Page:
Dr Clifford Tasman-Jones (1928 – 2021)

Posted Sunday August 15, 2021

Born in Darfield, Canterbury, Cliff graduated MB, ChB from the University of Otago in 1956. He trained as a Physician, gaining his FRACP in 1963. Like many of his colleagues, he later undertook further studies in London teaching hospitals, gaining his London FRCP.

His career in Gastroenterology developed when the speciality was beginning to be better recognised internationally. He was one of the 14 Foundation Members who first met in Auckland in 1966 to form the New Zealand Society of Gastroenterology. Nutrition was part of his clinical and scientific interests, and in later years he also became a Foundation member of the Nutrition Foundation, as well as a leader in the NZ Nutrition Society. In the 1990's he chaired the then Department of Health’s Nutrition task force.

I first meet Cliff while I was a Post-Doc Fellow at UCLA, when Cliff called in to the lab on his way to his study leave with Marvin Sleisenger at UCSF. His friendly personality was evident, and he became one of the influential factors resulting in our family’s eventual decision to move to NZ. When I accompanied him to Auckland in 1977, he and his charming wife, Beverley, could not have been more hospitable or gracious hosts.

His research spanned many areas, especially nutrition topics, peptic ulcer, acid suppression, mucus and H. pylori; and liver metabolism and hepatitis. He mentored many young Gastroenterologists who became well known internationally, including Sum Lee (Seattle), Ed Gane (Auckland) and Tony Clark (Canberra). He played an important part in lobbying for immunisation for hepatitis B.

Cliff is the only person who has served two terms as President of the NZ Society of Gastroenterology. His first was in the late 1970s, and he graciously accepted a second term to help out the struggling Society in the 1990s. The eventual successful outcome for our Society owes much to his outstanding contribution and leadership. He also promoted strengthened links between our Society and our Australian counterparts.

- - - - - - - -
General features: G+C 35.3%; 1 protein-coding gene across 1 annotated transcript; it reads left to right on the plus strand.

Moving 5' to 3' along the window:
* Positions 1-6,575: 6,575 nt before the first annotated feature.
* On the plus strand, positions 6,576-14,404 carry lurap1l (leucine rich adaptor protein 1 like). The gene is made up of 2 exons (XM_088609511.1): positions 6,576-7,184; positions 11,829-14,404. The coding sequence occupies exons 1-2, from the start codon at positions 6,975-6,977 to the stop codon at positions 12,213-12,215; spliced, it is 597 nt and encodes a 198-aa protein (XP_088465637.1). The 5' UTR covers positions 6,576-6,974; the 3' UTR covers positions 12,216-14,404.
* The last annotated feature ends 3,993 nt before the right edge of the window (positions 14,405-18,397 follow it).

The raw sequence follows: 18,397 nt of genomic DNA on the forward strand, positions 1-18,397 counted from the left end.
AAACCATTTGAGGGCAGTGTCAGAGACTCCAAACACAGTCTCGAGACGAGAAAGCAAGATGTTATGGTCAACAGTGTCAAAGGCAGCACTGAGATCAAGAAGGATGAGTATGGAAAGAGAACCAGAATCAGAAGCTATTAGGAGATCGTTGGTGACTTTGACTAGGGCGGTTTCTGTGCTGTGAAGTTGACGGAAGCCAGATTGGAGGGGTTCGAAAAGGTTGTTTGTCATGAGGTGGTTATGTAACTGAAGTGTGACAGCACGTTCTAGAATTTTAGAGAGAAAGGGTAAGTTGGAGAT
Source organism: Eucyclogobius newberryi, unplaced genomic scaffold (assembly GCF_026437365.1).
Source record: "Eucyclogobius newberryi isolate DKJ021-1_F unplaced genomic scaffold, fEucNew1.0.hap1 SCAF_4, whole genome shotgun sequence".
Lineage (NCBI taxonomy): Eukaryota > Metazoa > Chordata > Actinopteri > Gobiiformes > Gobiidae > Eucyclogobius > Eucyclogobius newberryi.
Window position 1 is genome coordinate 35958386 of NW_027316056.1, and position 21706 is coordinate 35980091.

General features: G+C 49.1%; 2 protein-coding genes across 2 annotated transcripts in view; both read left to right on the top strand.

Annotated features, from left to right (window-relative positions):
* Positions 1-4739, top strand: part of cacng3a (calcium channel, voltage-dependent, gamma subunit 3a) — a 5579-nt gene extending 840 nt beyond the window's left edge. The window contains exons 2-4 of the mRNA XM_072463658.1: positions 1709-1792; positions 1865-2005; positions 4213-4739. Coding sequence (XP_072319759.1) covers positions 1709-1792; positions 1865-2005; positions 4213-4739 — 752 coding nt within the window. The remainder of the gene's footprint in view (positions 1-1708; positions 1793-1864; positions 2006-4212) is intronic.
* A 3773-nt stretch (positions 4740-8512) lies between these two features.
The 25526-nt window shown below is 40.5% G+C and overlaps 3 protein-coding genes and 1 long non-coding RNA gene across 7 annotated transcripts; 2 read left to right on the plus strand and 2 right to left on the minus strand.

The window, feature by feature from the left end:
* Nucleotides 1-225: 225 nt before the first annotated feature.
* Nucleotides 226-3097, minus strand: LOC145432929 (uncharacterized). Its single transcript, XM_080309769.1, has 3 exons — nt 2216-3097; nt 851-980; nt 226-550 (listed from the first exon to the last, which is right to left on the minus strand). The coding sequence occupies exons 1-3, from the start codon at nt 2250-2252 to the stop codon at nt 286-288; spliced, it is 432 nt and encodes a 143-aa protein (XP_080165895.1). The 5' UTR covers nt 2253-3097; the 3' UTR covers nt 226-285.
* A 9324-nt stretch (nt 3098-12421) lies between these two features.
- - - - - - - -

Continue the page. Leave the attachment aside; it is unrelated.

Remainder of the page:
At an international level, he was recognised as a leader in the Asian Pacific Association of Gastroenterology and its' Endoscopy Society, and played a leading role in hosting their Scientific Meeting in Auckland in the early 1980's. He was a respected member of the Nominations Committee of the OMGE (Organisation Mondiale de Gastroenterologie, the World Body at that time), and recognised with awards in Italy and Australia. He was even appointed as a High Chief in Samoa.

In 2005, Cliff’s long and dedicated career was recognised when he was made a Companion of the New Zealand Order of Merit for his contribution to public health.

But there was more to Cliff the man; he was a husband, father, friend, the colleague who could be relied upon for sound advice, the mentor, the generous host, and we could go on. He was a genuine peoples’ person, with a ready smile and always helpful with an outstretched hand. He was the first person I ever heard quote the well-known Māori proverb “te tangata, te tangata, te tangata”; he certainly lived by that dictum.

His wife, Beverley predeceased him in 2017. He leaves four sons, five grandchildren and one great grandson. We offer them sincere condolences and thanks for sharing so much of Cliff with us.


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